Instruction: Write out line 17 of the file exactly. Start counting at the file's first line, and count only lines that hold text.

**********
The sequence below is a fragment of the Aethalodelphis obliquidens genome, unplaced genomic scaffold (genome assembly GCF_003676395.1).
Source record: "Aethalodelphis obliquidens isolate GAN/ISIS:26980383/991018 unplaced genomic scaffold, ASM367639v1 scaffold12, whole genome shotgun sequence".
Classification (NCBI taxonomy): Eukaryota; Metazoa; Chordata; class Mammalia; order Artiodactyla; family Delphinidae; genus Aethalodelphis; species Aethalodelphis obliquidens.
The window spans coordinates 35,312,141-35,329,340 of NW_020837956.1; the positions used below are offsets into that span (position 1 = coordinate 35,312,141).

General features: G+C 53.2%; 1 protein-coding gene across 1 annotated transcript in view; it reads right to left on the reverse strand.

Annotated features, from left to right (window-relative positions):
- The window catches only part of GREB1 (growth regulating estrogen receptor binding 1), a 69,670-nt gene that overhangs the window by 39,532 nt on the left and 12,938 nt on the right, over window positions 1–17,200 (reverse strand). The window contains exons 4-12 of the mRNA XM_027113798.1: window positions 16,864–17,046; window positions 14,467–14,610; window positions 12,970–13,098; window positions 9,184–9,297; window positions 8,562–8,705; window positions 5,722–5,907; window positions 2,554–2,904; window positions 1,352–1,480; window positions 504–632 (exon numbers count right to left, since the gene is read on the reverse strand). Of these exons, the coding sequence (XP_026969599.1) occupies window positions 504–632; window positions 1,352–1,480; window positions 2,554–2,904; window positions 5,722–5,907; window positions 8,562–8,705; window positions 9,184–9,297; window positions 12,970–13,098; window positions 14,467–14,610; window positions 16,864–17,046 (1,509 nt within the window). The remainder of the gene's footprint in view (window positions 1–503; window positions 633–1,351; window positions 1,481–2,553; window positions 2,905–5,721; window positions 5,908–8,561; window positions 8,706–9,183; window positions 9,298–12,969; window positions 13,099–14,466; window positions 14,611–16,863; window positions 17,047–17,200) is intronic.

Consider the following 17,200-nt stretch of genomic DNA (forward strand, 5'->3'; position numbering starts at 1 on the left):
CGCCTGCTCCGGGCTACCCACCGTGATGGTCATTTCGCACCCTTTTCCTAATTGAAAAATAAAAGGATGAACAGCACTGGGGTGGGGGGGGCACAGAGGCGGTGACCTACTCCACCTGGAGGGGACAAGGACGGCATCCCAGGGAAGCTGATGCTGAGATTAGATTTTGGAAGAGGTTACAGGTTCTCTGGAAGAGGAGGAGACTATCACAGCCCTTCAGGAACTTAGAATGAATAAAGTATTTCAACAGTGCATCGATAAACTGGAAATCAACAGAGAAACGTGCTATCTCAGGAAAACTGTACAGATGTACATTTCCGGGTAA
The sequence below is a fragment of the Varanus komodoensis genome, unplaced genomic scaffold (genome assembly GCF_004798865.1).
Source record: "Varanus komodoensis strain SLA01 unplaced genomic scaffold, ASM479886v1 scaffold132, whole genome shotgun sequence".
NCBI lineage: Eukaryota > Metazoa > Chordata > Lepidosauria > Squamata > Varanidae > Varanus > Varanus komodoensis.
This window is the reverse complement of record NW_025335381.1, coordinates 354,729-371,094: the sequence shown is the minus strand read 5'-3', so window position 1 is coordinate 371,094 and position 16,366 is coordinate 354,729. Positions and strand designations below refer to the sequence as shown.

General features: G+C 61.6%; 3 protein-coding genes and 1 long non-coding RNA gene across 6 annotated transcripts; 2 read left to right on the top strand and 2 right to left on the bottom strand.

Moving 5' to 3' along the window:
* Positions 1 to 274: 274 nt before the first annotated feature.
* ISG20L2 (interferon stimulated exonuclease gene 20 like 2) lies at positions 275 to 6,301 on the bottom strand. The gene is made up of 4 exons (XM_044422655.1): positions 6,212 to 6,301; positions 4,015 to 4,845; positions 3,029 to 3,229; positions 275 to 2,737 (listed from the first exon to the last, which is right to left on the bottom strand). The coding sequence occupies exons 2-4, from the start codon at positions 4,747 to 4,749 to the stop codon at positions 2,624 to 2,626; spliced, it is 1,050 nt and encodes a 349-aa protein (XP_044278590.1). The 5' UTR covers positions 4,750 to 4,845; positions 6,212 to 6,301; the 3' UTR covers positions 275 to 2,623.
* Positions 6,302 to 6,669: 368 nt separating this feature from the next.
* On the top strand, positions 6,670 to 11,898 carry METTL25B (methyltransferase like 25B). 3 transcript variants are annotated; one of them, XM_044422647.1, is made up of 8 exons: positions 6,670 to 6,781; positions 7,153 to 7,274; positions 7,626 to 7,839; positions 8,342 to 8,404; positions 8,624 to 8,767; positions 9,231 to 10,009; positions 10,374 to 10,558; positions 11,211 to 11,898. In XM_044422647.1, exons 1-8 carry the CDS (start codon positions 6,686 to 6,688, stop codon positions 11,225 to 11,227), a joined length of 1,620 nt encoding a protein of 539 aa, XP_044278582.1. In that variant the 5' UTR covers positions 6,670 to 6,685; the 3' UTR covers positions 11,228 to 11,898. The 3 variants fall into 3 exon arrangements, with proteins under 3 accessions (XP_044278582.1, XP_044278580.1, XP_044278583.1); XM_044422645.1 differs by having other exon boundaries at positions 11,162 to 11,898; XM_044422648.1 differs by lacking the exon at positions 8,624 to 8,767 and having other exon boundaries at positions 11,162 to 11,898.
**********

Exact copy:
* ISG20L2 (interferon stimulated exonuclease gene 20 like 2) lies at positions 275 to 6,301 on the bottom strand. The gene is made up of 4 exons (XM_044422655.1): positions 6,212 to 6,301; positions 4,015 to 4,845; positions 3,029 to 3,229; positions 275 to 2,737 (listed from the first exon to the last, which is right to left on the bottom strand). The coding sequence occupies exons 2-4, from the start codon at positions 4,747 to 4,749 to the stop codon at positions 2,624 to 2,626; spliced, it is 1,050 nt and encodes a 349-aa protein (XP_044278590.1). The 5' UTR covers positions 4,750 to 4,845; positions 6,212 to 6,301; the 3' UTR covers positions 275 to 2,623.